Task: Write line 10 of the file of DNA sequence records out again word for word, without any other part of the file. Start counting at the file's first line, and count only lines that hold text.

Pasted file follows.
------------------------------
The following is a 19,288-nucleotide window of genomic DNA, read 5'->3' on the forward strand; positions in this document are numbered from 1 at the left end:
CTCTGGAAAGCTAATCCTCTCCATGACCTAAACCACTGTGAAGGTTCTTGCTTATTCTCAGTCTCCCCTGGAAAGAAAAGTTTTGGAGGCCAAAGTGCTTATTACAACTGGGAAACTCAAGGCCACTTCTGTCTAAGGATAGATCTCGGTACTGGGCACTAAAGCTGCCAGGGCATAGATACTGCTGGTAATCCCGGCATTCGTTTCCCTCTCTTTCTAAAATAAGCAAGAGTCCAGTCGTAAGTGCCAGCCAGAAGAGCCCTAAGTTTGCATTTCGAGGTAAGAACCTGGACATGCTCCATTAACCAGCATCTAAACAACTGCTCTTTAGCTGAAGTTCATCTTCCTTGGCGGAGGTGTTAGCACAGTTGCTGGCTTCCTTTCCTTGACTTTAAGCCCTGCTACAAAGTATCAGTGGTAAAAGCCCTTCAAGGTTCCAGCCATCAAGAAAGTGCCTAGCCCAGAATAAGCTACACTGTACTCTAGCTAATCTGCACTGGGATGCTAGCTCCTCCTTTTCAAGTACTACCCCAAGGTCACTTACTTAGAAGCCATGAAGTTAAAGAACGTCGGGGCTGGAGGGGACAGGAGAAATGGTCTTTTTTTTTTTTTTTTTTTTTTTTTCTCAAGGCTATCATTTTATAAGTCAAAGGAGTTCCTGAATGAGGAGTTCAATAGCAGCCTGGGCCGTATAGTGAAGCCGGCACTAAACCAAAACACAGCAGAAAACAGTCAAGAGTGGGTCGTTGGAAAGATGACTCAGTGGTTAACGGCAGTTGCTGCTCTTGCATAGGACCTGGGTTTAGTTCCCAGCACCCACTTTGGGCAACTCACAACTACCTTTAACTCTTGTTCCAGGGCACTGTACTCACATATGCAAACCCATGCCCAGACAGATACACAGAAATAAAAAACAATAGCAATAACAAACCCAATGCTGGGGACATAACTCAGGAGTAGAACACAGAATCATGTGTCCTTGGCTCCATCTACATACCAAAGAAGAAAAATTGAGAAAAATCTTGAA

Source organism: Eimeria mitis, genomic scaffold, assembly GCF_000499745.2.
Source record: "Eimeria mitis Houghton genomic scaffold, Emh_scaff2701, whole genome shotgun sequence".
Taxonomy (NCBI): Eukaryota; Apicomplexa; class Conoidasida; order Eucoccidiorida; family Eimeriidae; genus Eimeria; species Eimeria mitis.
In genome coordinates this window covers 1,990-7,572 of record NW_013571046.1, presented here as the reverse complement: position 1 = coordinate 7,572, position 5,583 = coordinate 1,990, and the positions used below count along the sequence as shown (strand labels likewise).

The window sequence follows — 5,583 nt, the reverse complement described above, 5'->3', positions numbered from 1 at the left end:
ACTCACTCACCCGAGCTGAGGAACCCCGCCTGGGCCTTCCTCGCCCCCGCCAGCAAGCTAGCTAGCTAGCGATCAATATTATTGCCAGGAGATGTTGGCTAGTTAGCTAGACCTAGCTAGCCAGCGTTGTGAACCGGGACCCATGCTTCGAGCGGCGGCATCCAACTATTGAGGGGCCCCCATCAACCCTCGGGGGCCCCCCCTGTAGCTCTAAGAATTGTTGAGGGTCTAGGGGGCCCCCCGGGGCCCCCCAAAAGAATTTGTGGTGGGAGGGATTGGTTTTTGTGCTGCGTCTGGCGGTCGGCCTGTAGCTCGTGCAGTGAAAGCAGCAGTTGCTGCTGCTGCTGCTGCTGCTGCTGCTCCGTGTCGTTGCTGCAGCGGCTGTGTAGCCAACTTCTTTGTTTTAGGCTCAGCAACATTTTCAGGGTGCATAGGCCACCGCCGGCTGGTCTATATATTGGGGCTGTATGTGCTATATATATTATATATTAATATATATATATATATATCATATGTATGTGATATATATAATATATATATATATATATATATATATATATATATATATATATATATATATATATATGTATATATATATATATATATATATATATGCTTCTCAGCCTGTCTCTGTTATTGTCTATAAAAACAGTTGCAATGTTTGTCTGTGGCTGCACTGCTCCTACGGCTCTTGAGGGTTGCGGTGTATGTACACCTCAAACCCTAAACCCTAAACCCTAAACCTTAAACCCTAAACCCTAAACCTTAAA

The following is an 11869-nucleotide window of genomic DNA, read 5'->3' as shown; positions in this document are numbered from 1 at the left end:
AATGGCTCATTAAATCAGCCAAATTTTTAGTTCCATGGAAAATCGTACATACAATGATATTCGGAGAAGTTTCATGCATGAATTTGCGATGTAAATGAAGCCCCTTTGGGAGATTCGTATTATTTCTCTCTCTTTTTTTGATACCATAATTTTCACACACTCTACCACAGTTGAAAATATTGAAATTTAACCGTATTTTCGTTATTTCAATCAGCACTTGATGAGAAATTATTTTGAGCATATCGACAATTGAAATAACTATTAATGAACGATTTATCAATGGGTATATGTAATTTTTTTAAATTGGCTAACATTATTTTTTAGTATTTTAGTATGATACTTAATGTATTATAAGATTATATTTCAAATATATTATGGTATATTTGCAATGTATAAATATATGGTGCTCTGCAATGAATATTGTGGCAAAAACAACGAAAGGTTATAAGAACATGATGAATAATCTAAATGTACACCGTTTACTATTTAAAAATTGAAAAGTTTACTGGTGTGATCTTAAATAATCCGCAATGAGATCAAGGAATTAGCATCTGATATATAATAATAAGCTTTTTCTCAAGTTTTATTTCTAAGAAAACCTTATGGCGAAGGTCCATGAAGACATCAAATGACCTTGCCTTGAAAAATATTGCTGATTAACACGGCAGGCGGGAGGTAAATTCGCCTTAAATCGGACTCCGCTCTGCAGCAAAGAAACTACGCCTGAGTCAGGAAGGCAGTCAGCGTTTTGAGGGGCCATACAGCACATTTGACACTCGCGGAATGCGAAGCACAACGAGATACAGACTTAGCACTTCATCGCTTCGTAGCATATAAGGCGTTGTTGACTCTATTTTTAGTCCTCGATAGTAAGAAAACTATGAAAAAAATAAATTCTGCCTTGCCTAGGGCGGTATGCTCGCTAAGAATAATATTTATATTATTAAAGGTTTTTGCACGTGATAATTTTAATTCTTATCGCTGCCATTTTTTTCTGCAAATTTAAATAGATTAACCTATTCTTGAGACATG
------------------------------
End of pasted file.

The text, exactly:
AATGGCTCATTAAATCAGCCAAATTTTTAGTTCCATGGAAAATCGTACATACAATGATATTCGGAGAAGTTTCATGCATGAATTTGCGATGTAAATGAAGCCCCTTTGGGAGATTCGTATTATTTCTCTCTCTTTTTTTGATACCATAATTTTCACACACTCTACCACAGTTGAAAATATTGAAATTTAACCGTATTTTCGTTATTTCAATCAGCACTTGATGAGAAATTATTTTGAGCATATCGACAATTGAAATAACTATTAATGAACGATTTATCAATGGGTATATGTAATTTTTTTAAATTGGCTAACATTATTTTTTAGTATTTTAGTATGATACTTAATGTATTATAAGATTATATTTCAAATATATTATGGTATATTTGCAATGTATAAATATATGGTGCTCTGCAATGAATATTGTGGCAAAAACAACGAAAGGTTATAAGAACATGATGAATAATCTAAATGTACACCGTTTACTATTTAAAAATTGAAAAGTTTACTGGTGTGATCTTAAATAATCCGCAATGAGATCAAGGAATTAGCATCTGATATATAATAATAAGCTTTTTCTCAAGTTTTATTTCTAAGAAAACCTTATGGCGAAGGTCCATGAAGACATCAAATGACCTTGCCTTGAAAAATATTGCTGATTAACACGGCAGGCGGGAGGTAAATTCGCCTTAAATCGGACTCCGCTCTGCAGCAAAGAAACTACGCCTGAGTCAGGAAGGCAGTCAGCGTTTTGAGGGGCCATACAGCACATTTGACACTCGCGGAATGCGAAGCACAACGAGATACAGACTTAGCACTTCATCGCTTCGTAGCATATAAGGCGTTGTTGACTCTATTTTTAGTCCTCGATAGTAAGAAAACTATGAAAAAAATAAATTCTGCCTTGCCTAGGGCGGTATGCTCGCTAAGAATAATATTTATATTATTAAAGGTTTTTGCACGTGATAATTTTAATTCTTATCGCTGCCATTTTTTTCTGCAAATTTAAATAGATTAACCTATTCTTGAGACATG